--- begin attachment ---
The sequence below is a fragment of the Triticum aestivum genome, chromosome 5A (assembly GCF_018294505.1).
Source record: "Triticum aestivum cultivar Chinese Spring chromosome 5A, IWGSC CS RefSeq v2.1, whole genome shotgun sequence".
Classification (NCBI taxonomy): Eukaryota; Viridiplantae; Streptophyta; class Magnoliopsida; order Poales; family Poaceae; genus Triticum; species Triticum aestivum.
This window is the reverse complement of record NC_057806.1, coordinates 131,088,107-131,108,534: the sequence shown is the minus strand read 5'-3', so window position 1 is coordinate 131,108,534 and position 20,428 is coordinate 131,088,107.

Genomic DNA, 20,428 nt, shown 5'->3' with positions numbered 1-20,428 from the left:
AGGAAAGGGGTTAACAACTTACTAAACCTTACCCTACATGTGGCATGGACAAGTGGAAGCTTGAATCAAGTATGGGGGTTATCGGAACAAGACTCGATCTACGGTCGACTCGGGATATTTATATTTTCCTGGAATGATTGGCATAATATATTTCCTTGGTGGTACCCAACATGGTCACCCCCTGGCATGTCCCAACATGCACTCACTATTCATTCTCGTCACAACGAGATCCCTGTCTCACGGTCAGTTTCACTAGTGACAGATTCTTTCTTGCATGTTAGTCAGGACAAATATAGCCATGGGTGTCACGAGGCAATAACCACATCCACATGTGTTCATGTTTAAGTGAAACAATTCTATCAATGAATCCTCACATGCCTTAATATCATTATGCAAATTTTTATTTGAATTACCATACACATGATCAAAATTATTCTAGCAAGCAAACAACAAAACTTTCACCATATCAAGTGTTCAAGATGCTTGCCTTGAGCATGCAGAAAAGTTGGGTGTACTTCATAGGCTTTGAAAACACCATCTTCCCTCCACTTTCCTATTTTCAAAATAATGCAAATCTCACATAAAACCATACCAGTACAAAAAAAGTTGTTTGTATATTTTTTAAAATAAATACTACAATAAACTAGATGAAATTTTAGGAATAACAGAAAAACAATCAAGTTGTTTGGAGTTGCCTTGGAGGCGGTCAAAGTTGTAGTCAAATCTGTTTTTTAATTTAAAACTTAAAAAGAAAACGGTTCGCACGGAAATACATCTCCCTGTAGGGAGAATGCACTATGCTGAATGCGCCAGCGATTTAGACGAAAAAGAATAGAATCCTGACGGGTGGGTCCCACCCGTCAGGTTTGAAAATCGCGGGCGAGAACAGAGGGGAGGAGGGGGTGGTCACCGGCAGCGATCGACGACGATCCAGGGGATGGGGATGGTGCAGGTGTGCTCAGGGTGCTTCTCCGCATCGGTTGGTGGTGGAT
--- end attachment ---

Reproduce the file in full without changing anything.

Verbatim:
The sequence below is a fragment of the Triticum aestivum genome, chromosome 5A (assembly GCF_018294505.1).
Source record: "Triticum aestivum cultivar Chinese Spring chromosome 5A, IWGSC CS RefSeq v2.1, whole genome shotgun sequence".
Classification (NCBI taxonomy): Eukaryota; Viridiplantae; Streptophyta; class Magnoliopsida; order Poales; family Poaceae; genus Triticum; species Triticum aestivum.
This window is the reverse complement of record NC_057806.1, coordinates 131,088,107-131,108,534: the sequence shown is the minus strand read 5'-3', so window position 1 is coordinate 131,108,534 and position 20,428 is coordinate 131,088,107.

Genomic DNA, 20,428 nt, shown 5'->3' with positions numbered 1-20,428 from the left:
AGGAAAGGGGTTAACAACTTACTAAACCTTACCCTACATGTGGCATGGACAAGTGGAAGCTTGAATCAAGTATGGGGGTTATCGGAACAAGACTCGATCTACGGTCGACTCGGGATATTTATATTTTCCTGGAATGATTGGCATAATATATTTCCTTGGTGGTACCCAACATGGTCACCCCCTGGCATGTCCCAACATGCACTCACTATTCATTCTCGTCACAACGAGATCCCTGTCTCACGGTCAGTTTCACTAGTGACAGATTCTTTCTTGCATGTTAGTCAGGACAAATATAGCCATGGGTGTCACGAGGCAATAACCACATCCACATGTGTTCATGTTTAAGTGAAACAATTCTATCAATGAATCCTCACATGCCTTAATATCATTATGCAAATTTTTATTTGAATTACCATACACATGATCAAAATTATTCTAGCAAGCAAACAACAAAACTTTCACCATATCAAGTGTTCAAGATGCTTGCCTTGAGCATGCAGAAAAGTTGGGTGTACTTCATAGGCTTTGAAAACACCATCTTCCCTCCACTTTCCTATTTTCAAAATAATGCAAATCTCACATAAAACCATACCAGTACAAAAAAAGTTGTTTGTATATTTTTTAAAATAAATACTACAATAAACTAGATGAAATTTTAGGAATAACAGAAAAACAATCAAGTTGTTTGGAGTTGCCTTGGAGGCGGTCAAAGTTGTAGTCAAATCTGTTTTTTAATTTAAAACTTAAAAAGAAAACGGTTCGCACGGAAATACATCTCCCTGTAGGGAGAATGCACTATGCTGAATGCGCCAGCGATTTAGACGAAAAAGAATAGAATCCTGACGGGTGGGTCCCACCCGTCAGGTTTGAAAATCGCGGGCGAGAACAGAGGGGAGGAGGGGGTGGTCACCGGCAGCGATCGACGACGATCCAGGGGATGGGGATGGTGCAGGTGTGCTCAGGGTGCTTCTCCGCATCGGTTGGTGGTGGAT